A newcomer to the event, Hwacheon’s laser-DED machine didn’t seem to hold any real surprises, but it is always good to see another respected machine tool manufacturer enter the AM sector with a practical system that is free of hype. The DMX 07 being promoted at the show is best described as ‘big and boxy,’ but there is also something appealing about its simplistic lines. The machine is just one of a range of machines that the company has spent a number of years developing.

Oscar PLT

Lastly, if enthusiasm could be bottled then there’d be a challenge to contain that of the small team from Oscar PLT who are doing clever things with wire DED using multiple lasers from nLIGHT. Whilst an obvious shoe-in for AM, the company chose to highlight its strengths and expertise in repair applications. AM doesn’t always have to be about making expensive parts, and Oscar PLT very cleverly explained the value of protecting the investment of existing expensive parts. I saw how the team can work with relatively fine details using thin wires but, at the same time, minimising heat input damage to whatever the workpiece or underlying material. Having up to six lasers positioned around its deposition head, each with beam shaping capabilities, means its PROFOCUS machine is capable of reaching and repairing some very complex geometries.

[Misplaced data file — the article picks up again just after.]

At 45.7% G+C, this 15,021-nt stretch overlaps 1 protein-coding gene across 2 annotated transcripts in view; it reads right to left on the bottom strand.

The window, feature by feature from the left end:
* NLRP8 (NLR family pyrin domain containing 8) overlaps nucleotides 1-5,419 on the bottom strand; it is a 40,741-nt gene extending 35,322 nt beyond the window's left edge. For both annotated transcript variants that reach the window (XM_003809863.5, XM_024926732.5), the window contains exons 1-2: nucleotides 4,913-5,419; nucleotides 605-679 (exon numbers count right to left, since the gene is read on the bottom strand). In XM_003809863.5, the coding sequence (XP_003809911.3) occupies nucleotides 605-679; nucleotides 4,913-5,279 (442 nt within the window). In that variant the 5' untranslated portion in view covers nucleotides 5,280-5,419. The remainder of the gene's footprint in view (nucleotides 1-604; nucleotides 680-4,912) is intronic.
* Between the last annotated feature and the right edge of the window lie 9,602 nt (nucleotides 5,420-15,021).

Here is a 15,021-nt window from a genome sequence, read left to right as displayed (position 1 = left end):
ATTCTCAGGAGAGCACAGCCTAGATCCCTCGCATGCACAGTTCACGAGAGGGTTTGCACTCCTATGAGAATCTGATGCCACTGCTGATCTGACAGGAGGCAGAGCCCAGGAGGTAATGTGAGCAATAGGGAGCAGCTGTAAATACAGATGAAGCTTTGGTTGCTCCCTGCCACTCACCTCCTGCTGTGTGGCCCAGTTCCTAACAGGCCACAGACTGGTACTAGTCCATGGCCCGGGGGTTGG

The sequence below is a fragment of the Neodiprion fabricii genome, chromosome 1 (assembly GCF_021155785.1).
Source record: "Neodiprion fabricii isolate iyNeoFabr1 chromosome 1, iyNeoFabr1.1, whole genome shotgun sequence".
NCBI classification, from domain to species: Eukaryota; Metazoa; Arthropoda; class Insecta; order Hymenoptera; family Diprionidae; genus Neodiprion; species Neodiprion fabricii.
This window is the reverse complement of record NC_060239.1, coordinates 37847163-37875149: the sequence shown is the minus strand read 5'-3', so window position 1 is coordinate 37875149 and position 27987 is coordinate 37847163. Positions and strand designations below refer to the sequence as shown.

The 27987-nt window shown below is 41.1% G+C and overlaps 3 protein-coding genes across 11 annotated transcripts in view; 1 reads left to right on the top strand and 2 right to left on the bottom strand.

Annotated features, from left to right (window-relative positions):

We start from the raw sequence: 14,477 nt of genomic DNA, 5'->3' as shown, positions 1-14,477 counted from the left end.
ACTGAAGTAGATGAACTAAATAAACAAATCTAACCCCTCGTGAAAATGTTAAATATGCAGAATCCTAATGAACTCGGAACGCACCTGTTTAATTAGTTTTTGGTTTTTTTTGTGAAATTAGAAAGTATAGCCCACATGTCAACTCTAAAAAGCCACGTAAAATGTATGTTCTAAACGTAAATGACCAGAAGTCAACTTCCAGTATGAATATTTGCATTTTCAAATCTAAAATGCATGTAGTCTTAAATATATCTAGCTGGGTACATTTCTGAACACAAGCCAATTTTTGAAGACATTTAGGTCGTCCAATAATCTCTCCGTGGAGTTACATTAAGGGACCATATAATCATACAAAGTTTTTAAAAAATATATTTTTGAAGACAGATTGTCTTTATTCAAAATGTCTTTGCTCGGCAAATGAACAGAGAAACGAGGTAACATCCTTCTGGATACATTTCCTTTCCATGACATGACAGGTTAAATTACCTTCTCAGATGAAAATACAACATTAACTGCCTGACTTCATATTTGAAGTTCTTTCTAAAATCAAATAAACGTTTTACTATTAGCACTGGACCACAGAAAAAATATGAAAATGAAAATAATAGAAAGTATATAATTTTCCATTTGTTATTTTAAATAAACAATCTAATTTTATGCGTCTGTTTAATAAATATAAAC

Overall, I think the tide has changed for DED and there’s a level of ease in deploying these solutions compared to PBF machines. DED solutions are intrinsically confined to working with more simple designed parts, and, therefore, I believe that they don’t tend to over-stretch the imagination of experienced design and production engineers. They also offer greater freedom of integration and deployability, allowing existing owners of capital equipment an upgrade route rather than all out new capex requirement. This was all well demonstrated this year at Formnext.